In December 2015, David Wells obtained a defense verdict for his client in a case in Jefferson County, Alabama. The Defendant admitted he was responsible for causing the accident and claimed he let his foot off the brake and rolled into the Plaintiff while they were stopped at a red light. Photographs of the vehicles showed no damage. Despite that fact, the Plaintiff claimed she immediately felt pain in her neck, pack and right shoulder and was taken from the accident scene via ambulance to the ER at UAB Hospital. Ultimately the Plaintiff underwent 3 surgeries on her right shoulder and was approved for Social Security disability benefits. The retail medicals bills were in excess of $55,000. Since the Defendant only had liability limits of $25,000 his insurance carrier reached a compromise settlement with the Plaintiff for $21,500. The underinsured motorist carrier advanced that settlement and forced the case to Trial. At Trial the Defendant admitted responsibility for the accident but disputed that the accident had caused any injury to the Plaintiff. The jury agreed and returned a verdict for the Defendant.
In October 2015, the Alabama Supreme Court entered an Order and lengthy opinion confirming the Trial Court’s granting of a partial motion for judgment as a matter of law and the denial of a motion for new trial as well as the jury’s verdict regarding a case tried by Phillip Luke and David Wells in October 2014 in Madison County, Alabama. The case was a professional liability case arising out of the appraisal of undeveloped real estate in Jackson County, Alabama. Phillip and David represented the appraisal company as well as the individual appraisers who had appraised the property for a bank as part of a foreclosure proceeding. The Plaintiff claimed the appraisal was too low and sued after the foreclosure proceedings had concluded. At the close of the Plaintiff’s case, the Trial Court granted the Defendant’s motion for judgment as a matter of law on the Plaintiff’s negligence claim due to a lack of expert testimony but let the Plaintiff’s wantonness and conspiracy claims go to the jury. The jury returned a verdict for the Defendants. In its opinion, the Alabama Supreme Court upheld both results. Phillip Luke wrote the appellate briefs for the Firm.
In October 2015, David Wells obtained a defense verdict for his client in a case in Baldwin County, Alabama. The facts of the case were that David’s client was on his way to Gulf Shores, Alabama on a family vacation and had become lost. The testimony was that the Defendant was stopped at a green light and was attempting to turn left but was waiting for on-coming traffic. The Plaintiff was traveling behind the Defendant and came to a complete stop at which time she was rear-ended by co-Defendant who was driving a box truck for Coca-Cola. The Plaintiff filed suit against both drivers and Coca-Cola on the basis that the Defendants combined and concurred to cause the accident. The Plaintiff alleged that as a result of the accident she was caused to suffer from excruciating and debilitating migraine headaches. The Defendants disputed the Plaintiff’s injury claims and argued that the migraines were pre-existing. After deliberating for less than 10 minutes, jury returned a verdict for the Defendants.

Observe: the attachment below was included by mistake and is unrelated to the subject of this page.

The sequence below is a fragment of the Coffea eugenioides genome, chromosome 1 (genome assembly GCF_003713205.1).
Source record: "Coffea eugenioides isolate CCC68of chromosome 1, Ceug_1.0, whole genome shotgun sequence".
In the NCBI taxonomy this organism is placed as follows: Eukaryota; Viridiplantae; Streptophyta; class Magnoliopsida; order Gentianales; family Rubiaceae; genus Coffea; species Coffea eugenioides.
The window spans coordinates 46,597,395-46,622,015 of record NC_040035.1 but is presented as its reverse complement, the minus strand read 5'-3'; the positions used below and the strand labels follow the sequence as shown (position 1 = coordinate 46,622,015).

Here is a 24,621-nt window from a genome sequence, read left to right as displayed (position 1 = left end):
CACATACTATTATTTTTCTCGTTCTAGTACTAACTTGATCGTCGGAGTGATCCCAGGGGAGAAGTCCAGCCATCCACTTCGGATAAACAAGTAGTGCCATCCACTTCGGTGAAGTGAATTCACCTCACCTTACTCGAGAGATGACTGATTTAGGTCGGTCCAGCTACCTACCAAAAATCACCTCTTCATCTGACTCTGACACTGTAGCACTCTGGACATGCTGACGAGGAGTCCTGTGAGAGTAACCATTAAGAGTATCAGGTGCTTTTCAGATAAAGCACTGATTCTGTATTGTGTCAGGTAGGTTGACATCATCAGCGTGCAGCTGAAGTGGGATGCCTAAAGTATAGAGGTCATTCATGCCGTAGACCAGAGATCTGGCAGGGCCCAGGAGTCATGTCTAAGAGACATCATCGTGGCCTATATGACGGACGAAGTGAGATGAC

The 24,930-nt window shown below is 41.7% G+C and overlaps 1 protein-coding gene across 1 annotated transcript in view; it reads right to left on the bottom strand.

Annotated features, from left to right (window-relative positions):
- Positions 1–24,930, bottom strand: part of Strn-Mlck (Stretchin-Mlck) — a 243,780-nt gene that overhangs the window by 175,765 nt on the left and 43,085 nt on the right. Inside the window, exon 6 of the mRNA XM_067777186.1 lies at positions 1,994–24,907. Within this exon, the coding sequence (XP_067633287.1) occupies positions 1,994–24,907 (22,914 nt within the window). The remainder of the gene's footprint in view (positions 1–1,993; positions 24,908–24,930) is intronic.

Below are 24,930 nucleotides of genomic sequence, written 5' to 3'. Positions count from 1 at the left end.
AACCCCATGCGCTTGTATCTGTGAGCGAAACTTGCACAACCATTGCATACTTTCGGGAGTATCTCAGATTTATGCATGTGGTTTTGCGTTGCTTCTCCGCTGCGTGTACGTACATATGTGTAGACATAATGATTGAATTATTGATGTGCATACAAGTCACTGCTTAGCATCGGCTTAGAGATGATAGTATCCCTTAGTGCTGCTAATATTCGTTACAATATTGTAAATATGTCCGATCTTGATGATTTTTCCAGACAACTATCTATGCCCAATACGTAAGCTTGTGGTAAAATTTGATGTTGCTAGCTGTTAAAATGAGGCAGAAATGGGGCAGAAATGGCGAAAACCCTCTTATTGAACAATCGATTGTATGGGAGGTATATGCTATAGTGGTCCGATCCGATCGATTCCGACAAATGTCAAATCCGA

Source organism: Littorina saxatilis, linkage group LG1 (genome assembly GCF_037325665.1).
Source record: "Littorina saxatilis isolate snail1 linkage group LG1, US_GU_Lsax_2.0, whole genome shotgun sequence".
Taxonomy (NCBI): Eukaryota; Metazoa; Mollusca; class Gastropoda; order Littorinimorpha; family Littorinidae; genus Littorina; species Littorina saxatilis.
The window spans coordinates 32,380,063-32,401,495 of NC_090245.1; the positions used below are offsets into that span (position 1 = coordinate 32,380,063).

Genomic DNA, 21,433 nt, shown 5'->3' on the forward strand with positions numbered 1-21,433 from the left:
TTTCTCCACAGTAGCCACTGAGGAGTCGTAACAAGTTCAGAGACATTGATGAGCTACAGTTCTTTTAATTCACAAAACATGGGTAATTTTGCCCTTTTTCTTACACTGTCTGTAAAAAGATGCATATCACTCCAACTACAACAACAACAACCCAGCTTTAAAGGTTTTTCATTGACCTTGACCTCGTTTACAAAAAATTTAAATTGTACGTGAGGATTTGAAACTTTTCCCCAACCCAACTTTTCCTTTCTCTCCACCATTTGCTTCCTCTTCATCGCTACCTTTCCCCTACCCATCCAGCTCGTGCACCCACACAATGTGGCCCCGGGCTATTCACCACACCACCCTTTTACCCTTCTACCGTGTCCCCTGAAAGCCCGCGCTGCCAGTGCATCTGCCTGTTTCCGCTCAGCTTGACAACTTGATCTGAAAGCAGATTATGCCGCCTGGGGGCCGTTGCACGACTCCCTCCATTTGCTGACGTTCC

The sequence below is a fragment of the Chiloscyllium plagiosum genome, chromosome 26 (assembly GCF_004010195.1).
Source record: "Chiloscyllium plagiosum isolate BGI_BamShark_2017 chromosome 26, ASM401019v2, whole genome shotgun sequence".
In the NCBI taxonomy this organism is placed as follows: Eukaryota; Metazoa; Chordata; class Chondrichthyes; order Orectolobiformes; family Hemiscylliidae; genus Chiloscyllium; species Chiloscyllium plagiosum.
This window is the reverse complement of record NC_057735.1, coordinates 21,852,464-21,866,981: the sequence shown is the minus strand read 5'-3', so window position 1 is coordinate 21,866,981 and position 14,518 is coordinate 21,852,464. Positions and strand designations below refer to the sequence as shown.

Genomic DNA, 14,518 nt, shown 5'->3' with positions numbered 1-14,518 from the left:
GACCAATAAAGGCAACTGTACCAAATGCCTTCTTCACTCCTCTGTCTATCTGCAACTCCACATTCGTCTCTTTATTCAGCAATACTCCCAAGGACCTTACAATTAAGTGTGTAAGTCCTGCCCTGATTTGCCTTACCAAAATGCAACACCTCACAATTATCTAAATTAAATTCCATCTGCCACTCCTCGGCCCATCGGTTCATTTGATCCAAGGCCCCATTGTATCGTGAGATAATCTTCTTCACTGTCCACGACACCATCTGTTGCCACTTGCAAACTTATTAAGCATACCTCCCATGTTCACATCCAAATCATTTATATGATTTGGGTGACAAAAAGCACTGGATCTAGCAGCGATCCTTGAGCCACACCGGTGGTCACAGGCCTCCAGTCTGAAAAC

Legal Assistant to C. Peter Bolvig
Legal Assistant to
Legal Assistant to Jack Hall Sr, AND Jack Hall Jr.
In March 2015, Peter Bolvig obtained summary judgment in a race discrimination and retaliation case in the United States District Court for the Northern District of Alabama. The Plaintiff contended that he was retaliated against by his employer, our client, as a result of his having made Charges of Discrimination and filing a racial discrimination lawsuit against a previous employer. He theorized that his previous employer was our client’s only customer, and when it was discovered that the Plaintiff was working for our client, his previous employer advised our client of the prior issues and suggested or pressured our client to terminate the Plaintiff in retaliation for his prior conduct, which would be protected under the applicable law. We essentially contended that there was no evidence suggesting that the Plaintiff was terminated in retaliation for his prior Charges against his previous employer. Instead, Plaintiff was terminated for misuse of the company credit card. The case is currently on appeal to the United States Court of Appeals for the 11th Circuit.
In February 2015, Peter Bolvig tried an automobile case to a successful conclusion in Marshall County, Alabama, Circuit Court. The Plaintiff contended that he was stopped at a red light at approximately 8:00 a.m. on a work day on the major highway running through the area, when he was struck from the rear by the Defendant. The investigating officer testified that he assessed the Defendant as being under the influence of something and that the Defendant admitted at the scene to being under the influence of prescription medications. He was arrested on the scene, charged with DUI and taken to jail. The officer testified that the Defendant voluntarily submitted to a urinalysis upon arrival at the jail, which came back positive for methamphetamines. The Defendant later plead guilty to DUI charges. The Plaintiff claimed that he suffered numerous injuries, including a broken leg, a sinus fracture, numerous fractured crowns on his teeth, and lingering post-concussion syndrome symptoms, including vertigo. Trial lasted the entire week and jury deliberations continued over the weekend into the following Monday at which time the jury returned a verdict for the Defendant. The Plaintiff subsequently filed a Motion for New Trial which was granted by the trial court without a hearing or giving the Defendant an opportunity to even respond. The case is now on appeal to the Alabama Supreme Court.
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